5. Your Office is Uninviting

This may sound shocking, but your office can play a role in client retention. Offices that are poorly decorated or bland can make clients feel like treatment will be substandard. This is known as the halo effect.

What can you do about it?

It may be time to decorate your office space or move to a new space altogether. If you need help, here are some tips on how to choose an office space for your private practice.

6. The Insurance Doesn’t Pay

Some insurance companies don’t cover mental health treatment. A client may seek out assistance for a known issue, but realize that the financial burden is too great to continue treatment.

What can you do about it?

Unfortunately, when clients pay out of pocket, they may be more likely to end treatment abruptly. Ironically, one of the best remedies for this may be to convert your practice to self-pay only. This way, you can better control prices, and offer discounts to clients who cannot pay the normal rate. Should you offer a sliding scale?

7. Client Has Unrealistic Expectations

Blame Hollywood. Blame faulty advice from well-meaning friends and family. Blame the Internet. Sometimes, clients come to your practice with unrealistic expectations of how treatment works. They may become overwhelmed when a lifetime problem doesn’t resolve within a month of meetings.

What can you do about it?

Give your clients an end goal for each treatment, whether that’s a few weeks or a few months into the future. Knowing the end date can often motivate clients to continue with their course of treatment.

Most clients have a lot of responsibilities such as a full-time job, a family with young children, and a social calendar. Although they may recognize therapy is important, it can be eclipsed by other pressing needs. What happens if an unreliable babysitter cancels? Or if the client has a hard time reaching your office across town due to traffic? Sometimes, inconveniences can lead to attrition.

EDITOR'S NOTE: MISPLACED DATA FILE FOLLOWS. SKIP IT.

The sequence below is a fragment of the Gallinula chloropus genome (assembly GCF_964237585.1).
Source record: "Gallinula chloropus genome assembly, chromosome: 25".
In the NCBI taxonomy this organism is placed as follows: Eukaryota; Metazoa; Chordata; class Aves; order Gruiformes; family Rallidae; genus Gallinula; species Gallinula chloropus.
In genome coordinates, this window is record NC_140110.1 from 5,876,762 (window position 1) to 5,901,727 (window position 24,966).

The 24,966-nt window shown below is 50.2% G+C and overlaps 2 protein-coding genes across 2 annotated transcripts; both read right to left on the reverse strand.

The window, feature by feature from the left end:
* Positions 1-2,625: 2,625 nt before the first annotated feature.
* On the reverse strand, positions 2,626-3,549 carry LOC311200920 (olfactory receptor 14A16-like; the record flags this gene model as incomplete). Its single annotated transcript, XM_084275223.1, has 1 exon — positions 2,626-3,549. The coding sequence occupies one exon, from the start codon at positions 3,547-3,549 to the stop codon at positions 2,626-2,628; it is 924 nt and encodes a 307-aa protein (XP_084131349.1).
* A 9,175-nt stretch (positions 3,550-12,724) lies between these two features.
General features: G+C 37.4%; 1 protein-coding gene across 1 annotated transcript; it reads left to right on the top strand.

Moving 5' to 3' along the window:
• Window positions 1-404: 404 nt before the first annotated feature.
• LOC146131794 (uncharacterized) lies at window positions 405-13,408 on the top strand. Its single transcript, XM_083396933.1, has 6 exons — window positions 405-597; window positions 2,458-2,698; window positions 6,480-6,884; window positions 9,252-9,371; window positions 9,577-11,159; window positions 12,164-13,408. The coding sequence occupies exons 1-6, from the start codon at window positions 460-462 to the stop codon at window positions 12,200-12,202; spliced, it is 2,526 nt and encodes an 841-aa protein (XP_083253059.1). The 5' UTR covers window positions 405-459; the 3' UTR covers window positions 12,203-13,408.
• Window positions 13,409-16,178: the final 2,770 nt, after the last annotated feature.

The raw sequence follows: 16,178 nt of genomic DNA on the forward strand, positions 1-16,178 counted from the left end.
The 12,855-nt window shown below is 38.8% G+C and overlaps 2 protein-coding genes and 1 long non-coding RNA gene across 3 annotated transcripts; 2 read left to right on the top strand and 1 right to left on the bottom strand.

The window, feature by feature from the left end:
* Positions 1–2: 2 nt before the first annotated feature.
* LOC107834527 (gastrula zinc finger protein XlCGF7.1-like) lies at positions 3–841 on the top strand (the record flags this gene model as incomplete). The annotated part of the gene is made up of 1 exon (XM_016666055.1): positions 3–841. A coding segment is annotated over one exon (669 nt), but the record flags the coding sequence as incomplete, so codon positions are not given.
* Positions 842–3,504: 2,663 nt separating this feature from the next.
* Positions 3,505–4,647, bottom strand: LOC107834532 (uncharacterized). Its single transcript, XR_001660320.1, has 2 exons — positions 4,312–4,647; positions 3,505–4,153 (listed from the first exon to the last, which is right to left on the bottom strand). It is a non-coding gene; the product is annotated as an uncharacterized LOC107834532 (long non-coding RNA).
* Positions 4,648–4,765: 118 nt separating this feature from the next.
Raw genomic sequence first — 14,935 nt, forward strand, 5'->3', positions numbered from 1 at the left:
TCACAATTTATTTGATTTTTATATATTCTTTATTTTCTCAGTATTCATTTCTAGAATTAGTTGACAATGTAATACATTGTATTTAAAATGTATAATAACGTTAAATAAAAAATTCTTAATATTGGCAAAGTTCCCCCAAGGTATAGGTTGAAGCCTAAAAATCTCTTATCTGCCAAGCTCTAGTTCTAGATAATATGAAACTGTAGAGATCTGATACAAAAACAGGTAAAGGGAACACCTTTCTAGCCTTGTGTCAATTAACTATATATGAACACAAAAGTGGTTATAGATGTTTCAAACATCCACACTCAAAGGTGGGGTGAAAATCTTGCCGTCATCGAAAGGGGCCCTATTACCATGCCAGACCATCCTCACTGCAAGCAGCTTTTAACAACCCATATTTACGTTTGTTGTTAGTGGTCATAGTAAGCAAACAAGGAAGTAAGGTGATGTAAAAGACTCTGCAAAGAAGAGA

What can you do about it?

Find ways to convenience the client. Perhaps offer extended or weekend hours to avoid rush hour traffic. You may also offer sitter services in your office if you cater to a lot of single parents who may not be able to find help elsewhere. Make a list of the problems that may be affecting your particular clientele and find solutions that minimize their need to cancel a session.

9. You’re Inexperienced

Some clients simply drop out because they don’t trust your level of experience. Perhaps you’re just starting out or you’re new to private practice. You can expect drop out rates of up to 75%. Ouch. But the good news is that you’re not alone. Most new clinicians have to face this dismal retention rate.

What can you do about it?

Be grateful for the clients who are willing to stick with you. Continue to work with them diligently, and ask for referrals. Here’s a helpful post on how to get more referrals for your private practice.

10. Client Doesn’t Understand the Need for Ongoing Help

After a session or two, your client may feel like they have a handle on the problem. The symptoms have started to recede, and they feel better. Premature termination will backfire, however, since the client may not realize that the full course of treatment is necessary.

What can you do about it?

After you’ve set a treatment plan, have an honest conversation with your client about why it’s important to stay the course. Discuss what may happen if they leave prematurely. Explain your role and the client’s role. Be open to questions.

11. Client Reaches the End of Treatment

Your client has finally reached the end of their treatment. Hooray! However, you may still be able to keep the client around for longer. Often, successful treatment leads to new areas of discovery. For example, a client may find that they’ll benefit from a family therapy session.

What can you do about it?

Encourage your clients to explore the different services that you provide, as long as you think that it will help them.

Final Thoughts

When you give your best to helping your clients, it can be demoralizing when they stop coming. Just remember that you’re not alone. Every therapist must face this same exact conundrum. However, by using the above tips, you will improve your client retention rates.